What happens to children whose parents can't care for them?
Every Child In a Family
Children belong in families. They need to be with parents who love them, care for them and protect them.
Children should not be separated from their brothers, sisters, parents and grandparents because of poverty or lack of access to education.
Together we can make this a reality for the children of Thailand.
I am impacting vulnerable children as a:
Government Official or Advocate
Childrens Home Founder or Staff
The Convention on the Rights of the Child Coalition for Thailand (CRCCT) members are working in partnership with each other and with the Royal Thai Government with the aim of facilitating full implementation of the UN Convention on the Rights of the Child in Thailand.
The CRCCT has six working groups covering different areas of child rights. This website was produced for the Alternative Care working group of the CRCCT by One Sky Foundation.
Learn more about the CRCCT and the Alternative Care Working group here.
Here in Thailand and across the world many children are being removed from their families unnecessarily, before all possible efforts to support the family have been exhausted.
Poverty and its consequences remain the main factors why children are forced into children’s homes, especially in developing countries. The Convention on the Rights of the Child and the U.N Guidelines for the Alternative Care of Children are clear that issues of poverty for families must be solved and cannot be used as the reason to separate children.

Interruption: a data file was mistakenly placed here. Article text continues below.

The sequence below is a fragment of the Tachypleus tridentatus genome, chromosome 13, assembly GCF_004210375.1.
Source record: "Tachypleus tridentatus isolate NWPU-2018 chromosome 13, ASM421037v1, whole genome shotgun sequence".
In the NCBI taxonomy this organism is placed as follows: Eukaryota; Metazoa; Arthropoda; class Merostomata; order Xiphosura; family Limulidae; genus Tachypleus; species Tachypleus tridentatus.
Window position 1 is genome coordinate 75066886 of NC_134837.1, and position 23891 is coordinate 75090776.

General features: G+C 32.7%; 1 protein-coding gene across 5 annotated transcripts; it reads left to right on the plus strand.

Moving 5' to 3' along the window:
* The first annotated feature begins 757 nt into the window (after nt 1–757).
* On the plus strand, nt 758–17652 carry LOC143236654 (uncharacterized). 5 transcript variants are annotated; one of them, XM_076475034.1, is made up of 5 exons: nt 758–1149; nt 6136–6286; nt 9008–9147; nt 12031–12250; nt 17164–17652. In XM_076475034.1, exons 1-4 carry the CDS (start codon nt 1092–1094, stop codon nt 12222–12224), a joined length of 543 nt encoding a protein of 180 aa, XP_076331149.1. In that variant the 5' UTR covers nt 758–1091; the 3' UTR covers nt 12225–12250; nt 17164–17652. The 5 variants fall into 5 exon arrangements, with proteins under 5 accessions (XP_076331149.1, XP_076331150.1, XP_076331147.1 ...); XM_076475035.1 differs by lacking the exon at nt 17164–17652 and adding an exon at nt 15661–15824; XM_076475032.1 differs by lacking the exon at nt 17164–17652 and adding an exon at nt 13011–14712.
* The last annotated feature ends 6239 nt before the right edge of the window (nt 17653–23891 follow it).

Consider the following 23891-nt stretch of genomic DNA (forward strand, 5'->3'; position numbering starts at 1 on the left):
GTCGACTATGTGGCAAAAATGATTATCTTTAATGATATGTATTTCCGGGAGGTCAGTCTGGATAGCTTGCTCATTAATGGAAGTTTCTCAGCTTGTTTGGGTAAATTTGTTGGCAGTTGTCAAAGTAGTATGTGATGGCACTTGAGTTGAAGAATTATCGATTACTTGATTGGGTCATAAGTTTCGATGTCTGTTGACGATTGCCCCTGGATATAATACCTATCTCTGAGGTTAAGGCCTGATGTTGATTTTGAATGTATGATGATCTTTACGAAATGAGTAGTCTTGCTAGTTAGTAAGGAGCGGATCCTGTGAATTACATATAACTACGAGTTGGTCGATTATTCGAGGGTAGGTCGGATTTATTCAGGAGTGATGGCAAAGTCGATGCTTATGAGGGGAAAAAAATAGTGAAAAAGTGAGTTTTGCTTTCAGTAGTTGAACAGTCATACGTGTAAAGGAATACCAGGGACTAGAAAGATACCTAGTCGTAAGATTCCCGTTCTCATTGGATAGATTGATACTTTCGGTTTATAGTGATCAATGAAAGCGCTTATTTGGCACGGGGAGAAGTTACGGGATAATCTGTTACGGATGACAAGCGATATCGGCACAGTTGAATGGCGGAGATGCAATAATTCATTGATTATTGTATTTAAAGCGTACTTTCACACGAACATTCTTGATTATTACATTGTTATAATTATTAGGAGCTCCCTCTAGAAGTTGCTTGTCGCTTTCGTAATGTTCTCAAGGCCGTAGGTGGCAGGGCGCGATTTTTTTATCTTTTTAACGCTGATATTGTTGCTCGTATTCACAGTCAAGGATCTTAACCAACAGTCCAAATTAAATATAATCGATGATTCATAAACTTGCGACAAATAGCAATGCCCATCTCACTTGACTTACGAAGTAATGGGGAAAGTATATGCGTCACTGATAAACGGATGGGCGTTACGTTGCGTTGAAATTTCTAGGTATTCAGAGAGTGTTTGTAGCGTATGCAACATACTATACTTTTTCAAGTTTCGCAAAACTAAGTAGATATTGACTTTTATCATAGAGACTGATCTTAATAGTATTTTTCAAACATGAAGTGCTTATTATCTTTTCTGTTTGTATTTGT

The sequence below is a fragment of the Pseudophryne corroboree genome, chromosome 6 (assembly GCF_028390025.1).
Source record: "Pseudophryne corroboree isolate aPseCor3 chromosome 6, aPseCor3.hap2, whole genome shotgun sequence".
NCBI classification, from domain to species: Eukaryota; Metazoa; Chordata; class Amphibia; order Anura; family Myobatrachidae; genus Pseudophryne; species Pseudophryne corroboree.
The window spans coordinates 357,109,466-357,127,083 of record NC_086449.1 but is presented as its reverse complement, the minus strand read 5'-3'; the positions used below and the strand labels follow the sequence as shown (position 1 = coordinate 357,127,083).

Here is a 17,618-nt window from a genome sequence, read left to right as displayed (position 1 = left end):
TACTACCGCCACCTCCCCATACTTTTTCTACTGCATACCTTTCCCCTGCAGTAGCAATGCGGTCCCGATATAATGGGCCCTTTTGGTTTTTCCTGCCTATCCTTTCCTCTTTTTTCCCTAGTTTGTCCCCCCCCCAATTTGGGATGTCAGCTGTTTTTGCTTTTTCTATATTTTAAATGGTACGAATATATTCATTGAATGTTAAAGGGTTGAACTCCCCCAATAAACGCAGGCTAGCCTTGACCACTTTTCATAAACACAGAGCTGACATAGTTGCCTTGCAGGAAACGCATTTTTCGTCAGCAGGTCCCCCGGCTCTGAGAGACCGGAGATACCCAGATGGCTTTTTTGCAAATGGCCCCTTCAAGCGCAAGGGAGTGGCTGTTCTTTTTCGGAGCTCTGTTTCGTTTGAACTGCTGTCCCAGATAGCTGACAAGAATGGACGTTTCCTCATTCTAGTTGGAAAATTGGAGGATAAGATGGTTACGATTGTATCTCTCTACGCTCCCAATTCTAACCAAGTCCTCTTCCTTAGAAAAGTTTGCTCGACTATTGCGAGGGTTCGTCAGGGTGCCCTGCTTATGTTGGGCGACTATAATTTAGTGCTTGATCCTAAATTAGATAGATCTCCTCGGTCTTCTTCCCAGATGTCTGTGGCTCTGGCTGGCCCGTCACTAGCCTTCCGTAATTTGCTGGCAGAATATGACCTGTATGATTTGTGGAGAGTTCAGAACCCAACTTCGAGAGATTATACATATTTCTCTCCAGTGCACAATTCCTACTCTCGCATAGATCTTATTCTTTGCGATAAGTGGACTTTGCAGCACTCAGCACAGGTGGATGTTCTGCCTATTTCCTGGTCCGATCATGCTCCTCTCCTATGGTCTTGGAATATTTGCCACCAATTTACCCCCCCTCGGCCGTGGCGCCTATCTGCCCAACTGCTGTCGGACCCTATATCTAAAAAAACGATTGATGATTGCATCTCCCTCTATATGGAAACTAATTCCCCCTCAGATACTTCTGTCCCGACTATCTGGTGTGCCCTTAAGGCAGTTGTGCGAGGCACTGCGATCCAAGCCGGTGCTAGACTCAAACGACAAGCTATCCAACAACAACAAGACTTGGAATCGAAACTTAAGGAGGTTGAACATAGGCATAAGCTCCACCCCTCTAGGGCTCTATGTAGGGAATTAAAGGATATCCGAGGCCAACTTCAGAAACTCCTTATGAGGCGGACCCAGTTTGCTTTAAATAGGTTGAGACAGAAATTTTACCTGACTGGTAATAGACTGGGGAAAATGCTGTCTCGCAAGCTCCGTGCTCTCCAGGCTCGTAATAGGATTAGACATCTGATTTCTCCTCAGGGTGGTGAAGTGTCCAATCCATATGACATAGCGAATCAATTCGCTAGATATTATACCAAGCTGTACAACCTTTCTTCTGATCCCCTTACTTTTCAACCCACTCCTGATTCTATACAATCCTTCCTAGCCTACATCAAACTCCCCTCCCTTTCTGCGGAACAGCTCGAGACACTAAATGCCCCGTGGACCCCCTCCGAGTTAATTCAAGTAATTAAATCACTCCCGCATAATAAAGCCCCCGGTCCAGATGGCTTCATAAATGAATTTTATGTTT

All children should live in a supportive protective and caring environment that helps them develop to their full potential. When a child’s own family is unable, even with support, to provide adequate care for the child, the state is responsible for ensuring appropriate alternative care.
In Thailand, institutional care in the form of private children’s homes, is consistently being used as a first option for children when their families are having problems. As child rights professionals and care specialists we want to invert the funding pyramid. This means refocusing the immense amount of money being invested in private children’s homes and redirecting it to increase family support services and family based care options.
The U.N. Guidelines tell us that when children do need to be removed from their families this should be for as short a time as possible, while time and energy is invested in fixing the problems that led to the separation. Helping families in this way is called family support. Family based care options such as kinship care and foster care should always be the first choice for children, with children’s homes being the very last resort.
The Convention on the Rights of the Child Coalition for Thailand Alternative Care Working Group
For examples of good practice in family-based care provision in Thailand please visit our member’s websites
If you see or hear about a child in danger please contact:
Thai Government Child Protection hotline